The Way of Jodo Shinshu
Reflections on the Hymns of Shinran Shonin

Koso Wasan 72

The mind and practice of self-power do not bring one
Into the fulfilled land established through the power of the Vow;
Hence, sages of the Mahayana and Hinayana
All entrust themselves to Amida's universal Vow.

Forgetting Mt Everest

Mount Everest is 8 850 metres above sea level and is the highest mountain in the world. In 1953 Tenzing Norgay and Sir Edmund Hillary were the first people who successfully climbed to the summit. Recently I heard a recording of the news broadcast from the BBC, which announced the success of this remarkable feat. The extraordinary thing, however, was the announcer's use of language. He said that Edmund Hillary had 'conquered' Mt Everest. This suggests that Hillary had somehow subjugated the enormous bulk at the peak of the Himalayas! It is typical of our human hubris that we could say that. The claim is in fact quite ridiculous and absurd.

There is a remarkable irony in events like this because the very bulk of Mt Everest in fact supported the mountain-climbers, it was the foundation of the entire endeavour. How strange that in reporting this event the imperative presence of the very mountain itself was forgotten. The mountain was not praised for its part in the event; as the raison d'ĂȘtre of the expedition and the fame and adulation that it brought; that it offered its support throughout; that every step that the mountain-climbers took was upon its mighty back.

The Himalayan range, of which Mt Everest is the highest peak, has been building to its present height from sea level for 30 million years. In that time it has become a watershed for the Indian sub-continent. It now forms a climatic barrier in which rising air assures the regular preciptation that keeps the major water-courses running all the time, with seasonal fluctuations associated with ice-melt. It is home for a huge variety of plants and animals who are able to survive in the shady and cool valleys at middle altitude. The waters that constantly flow from it serve to irrigate staple food, fruits and pastures for huge numbers of people and other animals.

As we constantly sit at the feet of Shinran Shonin and listen to his words in his collected writings - and especially the Kyo Gyo Shin Sho - it becomes possible to hear more deeply than is immediately apparent in the literal meaning of his words. Indeed, he is trying - in his writing - to speak to us of things that reach beyond anything that can be captured in a simple phrase. He speaks of things, indeed, that are so ineffable that they defy any attempt to capture or own them for ourselves. True, it can all be summed up in Namu-amida-butsu, but who can define that in a single sentence? If it were possible, then why was it necessary to write about it so voluminously? Why was it necessary to teach and lead with such care? It is because once something is said, implicit exclusions arise, and a mounting list of qualifications is then needed.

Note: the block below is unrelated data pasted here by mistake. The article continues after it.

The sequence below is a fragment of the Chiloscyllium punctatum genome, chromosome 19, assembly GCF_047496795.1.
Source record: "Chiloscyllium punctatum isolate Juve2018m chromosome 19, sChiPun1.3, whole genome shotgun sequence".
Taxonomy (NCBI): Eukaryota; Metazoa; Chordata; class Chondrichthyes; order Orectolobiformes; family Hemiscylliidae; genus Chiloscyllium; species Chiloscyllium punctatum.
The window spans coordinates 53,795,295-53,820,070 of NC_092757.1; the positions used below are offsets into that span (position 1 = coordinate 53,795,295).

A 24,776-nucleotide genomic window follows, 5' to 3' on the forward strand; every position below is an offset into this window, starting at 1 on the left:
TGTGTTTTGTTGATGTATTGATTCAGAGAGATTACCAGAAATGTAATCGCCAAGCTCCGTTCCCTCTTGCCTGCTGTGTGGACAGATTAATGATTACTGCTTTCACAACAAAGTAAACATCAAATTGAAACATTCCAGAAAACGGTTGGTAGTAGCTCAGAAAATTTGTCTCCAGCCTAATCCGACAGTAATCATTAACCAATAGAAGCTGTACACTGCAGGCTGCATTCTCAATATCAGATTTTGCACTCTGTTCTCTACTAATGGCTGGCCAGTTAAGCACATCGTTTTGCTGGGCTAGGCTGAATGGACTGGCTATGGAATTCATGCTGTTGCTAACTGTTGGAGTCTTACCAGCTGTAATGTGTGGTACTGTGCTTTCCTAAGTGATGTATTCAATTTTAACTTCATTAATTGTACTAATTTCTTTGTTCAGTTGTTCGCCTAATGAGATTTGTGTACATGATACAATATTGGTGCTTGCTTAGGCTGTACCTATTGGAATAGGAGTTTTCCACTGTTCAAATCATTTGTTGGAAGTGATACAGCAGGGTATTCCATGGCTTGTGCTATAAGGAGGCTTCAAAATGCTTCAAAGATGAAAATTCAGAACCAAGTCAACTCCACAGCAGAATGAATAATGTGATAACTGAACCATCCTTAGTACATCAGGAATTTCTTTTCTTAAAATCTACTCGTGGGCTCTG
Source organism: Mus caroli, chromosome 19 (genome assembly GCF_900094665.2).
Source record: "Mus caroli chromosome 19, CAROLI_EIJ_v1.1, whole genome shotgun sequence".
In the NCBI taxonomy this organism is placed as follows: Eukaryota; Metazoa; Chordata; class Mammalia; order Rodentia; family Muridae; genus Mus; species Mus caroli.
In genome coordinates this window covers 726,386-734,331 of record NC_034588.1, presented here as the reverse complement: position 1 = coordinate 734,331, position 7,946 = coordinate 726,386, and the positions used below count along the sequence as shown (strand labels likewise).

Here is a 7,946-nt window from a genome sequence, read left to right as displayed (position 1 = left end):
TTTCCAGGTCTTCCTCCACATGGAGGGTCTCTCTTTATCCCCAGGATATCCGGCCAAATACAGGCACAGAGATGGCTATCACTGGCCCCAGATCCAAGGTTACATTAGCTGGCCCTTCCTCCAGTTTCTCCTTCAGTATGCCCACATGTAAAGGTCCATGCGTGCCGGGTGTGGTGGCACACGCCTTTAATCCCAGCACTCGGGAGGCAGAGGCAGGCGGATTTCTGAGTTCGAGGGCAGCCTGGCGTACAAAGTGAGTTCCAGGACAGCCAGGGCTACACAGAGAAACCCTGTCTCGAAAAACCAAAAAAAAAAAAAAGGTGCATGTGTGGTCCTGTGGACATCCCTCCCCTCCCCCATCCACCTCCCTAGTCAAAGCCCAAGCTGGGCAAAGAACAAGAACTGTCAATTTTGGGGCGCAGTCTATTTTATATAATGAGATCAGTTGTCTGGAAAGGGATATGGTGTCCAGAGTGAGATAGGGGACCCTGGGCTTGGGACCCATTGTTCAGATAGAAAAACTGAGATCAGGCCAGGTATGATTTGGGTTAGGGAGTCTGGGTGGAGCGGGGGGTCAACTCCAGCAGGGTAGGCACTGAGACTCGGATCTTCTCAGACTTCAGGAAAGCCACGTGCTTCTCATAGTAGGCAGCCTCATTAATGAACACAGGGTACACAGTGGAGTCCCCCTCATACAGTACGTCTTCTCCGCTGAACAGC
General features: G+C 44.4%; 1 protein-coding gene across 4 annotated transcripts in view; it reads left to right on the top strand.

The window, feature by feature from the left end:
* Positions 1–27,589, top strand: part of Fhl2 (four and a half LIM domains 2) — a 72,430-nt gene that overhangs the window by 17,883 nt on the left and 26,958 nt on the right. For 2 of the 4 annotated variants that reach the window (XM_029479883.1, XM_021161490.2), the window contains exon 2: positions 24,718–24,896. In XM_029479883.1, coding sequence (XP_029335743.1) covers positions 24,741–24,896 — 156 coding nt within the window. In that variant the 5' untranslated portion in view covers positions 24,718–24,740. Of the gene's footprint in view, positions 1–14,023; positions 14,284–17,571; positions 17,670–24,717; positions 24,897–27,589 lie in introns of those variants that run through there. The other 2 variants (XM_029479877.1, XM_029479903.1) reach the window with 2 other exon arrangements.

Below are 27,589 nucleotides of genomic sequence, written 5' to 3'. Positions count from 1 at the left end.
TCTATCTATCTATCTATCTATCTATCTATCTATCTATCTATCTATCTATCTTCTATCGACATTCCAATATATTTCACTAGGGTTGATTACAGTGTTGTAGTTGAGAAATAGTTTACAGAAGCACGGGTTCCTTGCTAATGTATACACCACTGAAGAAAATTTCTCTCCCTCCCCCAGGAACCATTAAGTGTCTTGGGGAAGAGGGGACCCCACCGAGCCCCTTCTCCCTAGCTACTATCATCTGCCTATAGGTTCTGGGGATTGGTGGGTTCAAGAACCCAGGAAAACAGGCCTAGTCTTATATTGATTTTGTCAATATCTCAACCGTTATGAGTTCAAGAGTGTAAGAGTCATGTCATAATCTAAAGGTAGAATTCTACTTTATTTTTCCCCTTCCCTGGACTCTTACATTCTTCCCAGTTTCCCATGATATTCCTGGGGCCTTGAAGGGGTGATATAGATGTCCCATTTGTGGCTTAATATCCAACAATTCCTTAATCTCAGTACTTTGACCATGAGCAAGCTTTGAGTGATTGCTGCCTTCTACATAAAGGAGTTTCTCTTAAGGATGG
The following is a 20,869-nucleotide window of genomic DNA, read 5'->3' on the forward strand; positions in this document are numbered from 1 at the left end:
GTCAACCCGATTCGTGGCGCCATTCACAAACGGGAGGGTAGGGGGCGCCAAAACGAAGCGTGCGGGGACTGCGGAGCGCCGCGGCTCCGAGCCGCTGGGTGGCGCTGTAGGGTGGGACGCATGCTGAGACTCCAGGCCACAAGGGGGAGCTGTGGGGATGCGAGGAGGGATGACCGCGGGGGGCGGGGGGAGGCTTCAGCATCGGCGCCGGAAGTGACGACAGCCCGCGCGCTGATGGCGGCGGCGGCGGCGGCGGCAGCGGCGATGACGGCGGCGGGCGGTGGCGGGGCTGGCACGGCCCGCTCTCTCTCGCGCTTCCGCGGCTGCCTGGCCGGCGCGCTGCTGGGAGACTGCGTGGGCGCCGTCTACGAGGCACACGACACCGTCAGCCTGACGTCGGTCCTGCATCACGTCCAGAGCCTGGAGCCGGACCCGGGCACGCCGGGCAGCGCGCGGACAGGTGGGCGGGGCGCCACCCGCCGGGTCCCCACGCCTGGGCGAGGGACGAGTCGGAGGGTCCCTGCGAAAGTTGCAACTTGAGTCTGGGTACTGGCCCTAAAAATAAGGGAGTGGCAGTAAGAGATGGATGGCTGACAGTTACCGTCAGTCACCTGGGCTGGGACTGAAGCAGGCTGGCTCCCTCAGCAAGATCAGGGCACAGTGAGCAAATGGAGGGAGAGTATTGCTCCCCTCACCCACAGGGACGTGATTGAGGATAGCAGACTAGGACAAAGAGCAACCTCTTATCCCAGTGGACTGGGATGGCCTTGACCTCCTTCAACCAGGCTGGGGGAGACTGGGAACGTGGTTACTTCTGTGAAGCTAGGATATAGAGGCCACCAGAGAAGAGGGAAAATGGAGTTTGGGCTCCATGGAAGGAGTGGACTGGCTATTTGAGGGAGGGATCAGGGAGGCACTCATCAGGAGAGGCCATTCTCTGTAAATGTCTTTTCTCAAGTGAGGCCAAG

Shinran is, in fact, telling us of something in the spiritual sphere that is far more venerable, but not unlike, the ancient and tortured growth of the great Himalaya and the resulting blessings - life-giving blessings - that it now freely offers. Through geological research we can speculate, with considerable accuracy, about the history of the Himalayas. We can even tell the story of the earth itself, and how it came to form - and provide us with all of the wondrous gifts that we can draw from it. More: we can even now begin to calibrate the age and the timeless processes that formed the universe. But, beyond these things - and deeper in time than anything that we can calculate - is the Primal Vow of Amida Buddha, who, suggests Shinran, is old beyond calculation.

Yes. It is Amida that is the 'wisdom that fills all things'; his life imbues all dharmas - all factors of existence. So when sages of the Hinayana (Sk. arahant) and the Mahayana (Sk. bodhisattva) awaken to nirvana after their long journey along the steep, taxing and sometimes precipitous path to enlightenment, they should not be like the man announcing the 'conquering' of Mt Everest in 1953. They ought never to forget what it was that supported their steps all along the way.

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